• Needs
  • Behaviors
  • Budget
  • Current solutions

Don’t know these details yet? Stop product advancements and make this a priority. Products are pointless without a market and a need. Learn those first before you invest anything else into building your solution. You might identify underserved customers or even existing customers of your other products.

You also need to make sure there’s enough strong market demand to validate your business. A limited customer base might prevent your product from taking off.

2. Find customer pain points

Once you understand a bit about your customers, it’s time to dig deep and discover their pain points. Some pain points will be obvious—it’s hard to shop in-store and be a primary caregiver. Others will take a bit more investigating—an electric scooter is cheaper than an Uber ride and keeps you safer from infectious viruses.

Your product will be the solution to your customer’s pain points. If you can’t identify a need, your product might not have a place in that market. That doesn’t necessarily mean your product is useless—it just means you might need to transition to another target audience.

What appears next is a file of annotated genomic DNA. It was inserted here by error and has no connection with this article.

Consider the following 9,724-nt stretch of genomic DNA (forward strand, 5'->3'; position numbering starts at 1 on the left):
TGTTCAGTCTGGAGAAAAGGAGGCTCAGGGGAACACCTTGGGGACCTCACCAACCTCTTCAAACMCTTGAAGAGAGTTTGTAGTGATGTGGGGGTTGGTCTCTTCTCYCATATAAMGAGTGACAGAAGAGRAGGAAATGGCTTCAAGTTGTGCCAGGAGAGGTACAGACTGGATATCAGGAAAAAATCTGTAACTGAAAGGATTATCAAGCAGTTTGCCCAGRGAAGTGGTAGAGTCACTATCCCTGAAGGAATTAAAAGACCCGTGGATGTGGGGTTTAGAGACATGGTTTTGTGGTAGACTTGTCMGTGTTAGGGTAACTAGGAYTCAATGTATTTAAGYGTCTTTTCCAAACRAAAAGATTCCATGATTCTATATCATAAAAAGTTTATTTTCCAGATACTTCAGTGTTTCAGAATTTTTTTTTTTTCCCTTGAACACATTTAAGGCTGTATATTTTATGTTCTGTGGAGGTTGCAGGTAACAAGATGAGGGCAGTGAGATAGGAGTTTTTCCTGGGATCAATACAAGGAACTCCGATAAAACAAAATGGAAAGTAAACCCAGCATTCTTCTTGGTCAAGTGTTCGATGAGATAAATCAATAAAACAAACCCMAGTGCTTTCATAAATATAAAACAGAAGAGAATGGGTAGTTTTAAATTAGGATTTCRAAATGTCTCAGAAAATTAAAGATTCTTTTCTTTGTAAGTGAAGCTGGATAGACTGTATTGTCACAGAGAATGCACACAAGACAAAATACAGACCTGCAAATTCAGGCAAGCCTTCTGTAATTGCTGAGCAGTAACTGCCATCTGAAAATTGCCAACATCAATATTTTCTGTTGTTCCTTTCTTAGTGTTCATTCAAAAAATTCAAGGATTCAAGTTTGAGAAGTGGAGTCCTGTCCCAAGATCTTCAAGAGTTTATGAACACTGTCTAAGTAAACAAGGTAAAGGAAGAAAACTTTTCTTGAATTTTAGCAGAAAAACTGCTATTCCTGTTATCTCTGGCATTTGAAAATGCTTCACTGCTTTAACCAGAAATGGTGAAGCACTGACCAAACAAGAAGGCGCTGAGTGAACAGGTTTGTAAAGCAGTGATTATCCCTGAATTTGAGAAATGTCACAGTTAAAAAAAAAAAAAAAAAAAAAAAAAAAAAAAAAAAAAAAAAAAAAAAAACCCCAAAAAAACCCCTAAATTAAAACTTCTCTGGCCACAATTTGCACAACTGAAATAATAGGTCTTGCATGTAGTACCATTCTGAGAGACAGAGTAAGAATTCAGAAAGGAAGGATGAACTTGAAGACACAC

Look at Twitter’s history. It originally launched as Odeo, and it was a platform for improving accessibility to podcasts. When it didn’t gain a lot of traction, the social network pivoted to Twitter and became a microblogging platform for sharing ideas, news, and entertainment—and look where it is today.

3. Offer a differentiated solution

You’re probably not the first one to find your customer’s pain points, but you can be the first to provide an advanced solution. Think back to that good ol’ Henry Ford (whether he actually said it word for word or not):

"If I had asked people what they wanted, they would have said faster horses.”

Your competitors hear your customer’s complaints, and they’ve provided solutions. It’s your job to provide something that goes above-and-beyond alternatives—something your target audience can’t resist.

4. Describe your value proposition

Your customers live busy lives. They’re constantly bombarded by emails, social media notifications, text messages, and advertisements.

You can’t expect them to look at your product and immediately recognize its value—sometimes, you have to spoon feed it to them (in the most polite way possible, of course).

This is where your value proposition comes in handy.

Your value proposition explains how your product solves the customer’s problems and improves their lives _better _than anything else on the market. That could mean many different things:

  • Higher quality
  • Faster delivery
  • Lower prices
  • Better customization
  • Improved reliability